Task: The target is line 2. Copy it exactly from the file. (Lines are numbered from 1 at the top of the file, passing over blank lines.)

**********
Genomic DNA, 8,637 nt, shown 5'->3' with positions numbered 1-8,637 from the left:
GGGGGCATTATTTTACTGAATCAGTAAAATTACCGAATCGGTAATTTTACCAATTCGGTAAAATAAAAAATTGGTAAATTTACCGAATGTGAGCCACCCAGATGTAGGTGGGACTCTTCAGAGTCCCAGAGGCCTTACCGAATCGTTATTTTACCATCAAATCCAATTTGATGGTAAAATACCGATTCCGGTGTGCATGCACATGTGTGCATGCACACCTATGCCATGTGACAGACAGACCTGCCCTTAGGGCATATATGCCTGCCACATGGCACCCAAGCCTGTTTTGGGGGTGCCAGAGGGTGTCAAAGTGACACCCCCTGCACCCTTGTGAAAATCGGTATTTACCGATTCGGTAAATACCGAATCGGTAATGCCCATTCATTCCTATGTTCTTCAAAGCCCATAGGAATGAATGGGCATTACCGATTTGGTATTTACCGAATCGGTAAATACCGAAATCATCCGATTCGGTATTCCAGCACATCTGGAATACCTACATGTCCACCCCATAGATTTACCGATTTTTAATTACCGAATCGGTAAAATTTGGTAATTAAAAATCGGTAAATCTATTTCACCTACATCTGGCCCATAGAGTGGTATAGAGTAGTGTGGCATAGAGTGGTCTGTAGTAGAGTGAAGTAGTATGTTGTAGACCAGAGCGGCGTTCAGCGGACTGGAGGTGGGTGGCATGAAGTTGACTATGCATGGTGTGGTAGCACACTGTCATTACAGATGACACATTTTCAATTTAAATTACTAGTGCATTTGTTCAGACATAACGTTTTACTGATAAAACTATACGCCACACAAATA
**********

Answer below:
GGGGGCATTATTTTACTGAATCAGTAAAATTACCGAATCGGTAATTTTACCAATTCGGTAAAATAAAAAATTGGTAAATTTACCGAATGTGAGCCACCCAGATGTAGGTGGGACTCTTCAGAGTCCCAGAGGCCTTACCGAATCGTTATTTTACCATCAAATCCAATTTGATGGTAAAATACCGATTCCGGTGTGCATGCACATGTGTGCATGCACACCTATGCCATGTGACAGACAGACCTGCCCTTAGGGCATATATGCCTGCCACATGGCACCCAAGCCTGTTTTGGGGGTGCCAGAGGGTGTCAAAGTGACACCCCCTGCACCCTTGTGAAAATCGGTATTTACCGATTCGGTAAATACCGAATCGGTAATGCCCATTCATTCCTATGTTCTTCAAAGCCCATAGGAATGAATGGGCATTACCGATTTGGTATTTACCGAATCGGTAAATACCGAAATCATCCGATTCGGTATTCCAGCACATCTGGAATACCTACATGTCCACCCCATAGATTTACCGATTTTTAATTACCGAATCGGTAAAATTTGGTAATTAAAAATCGGTAAATCTATTTCACCTACATCTGGCCCATAGAGTGGTATAGAGTAGTGTGGCATAGAGTGGTCTGTAGTAGAGTGAAGTAGTATGTTGTAGACCAGAGCGGCGTTCAGCGGACTGGAGGTGGGTGGCATGAAGTTGACTATGCATGGTGTGGTAGCACACTGTCATTACAGATGACACATTTTCAATTTAAATTACTAGTGCATTTGTTCAGACATAACGTTTTACTGATAAAACTATACGCCACACAAATA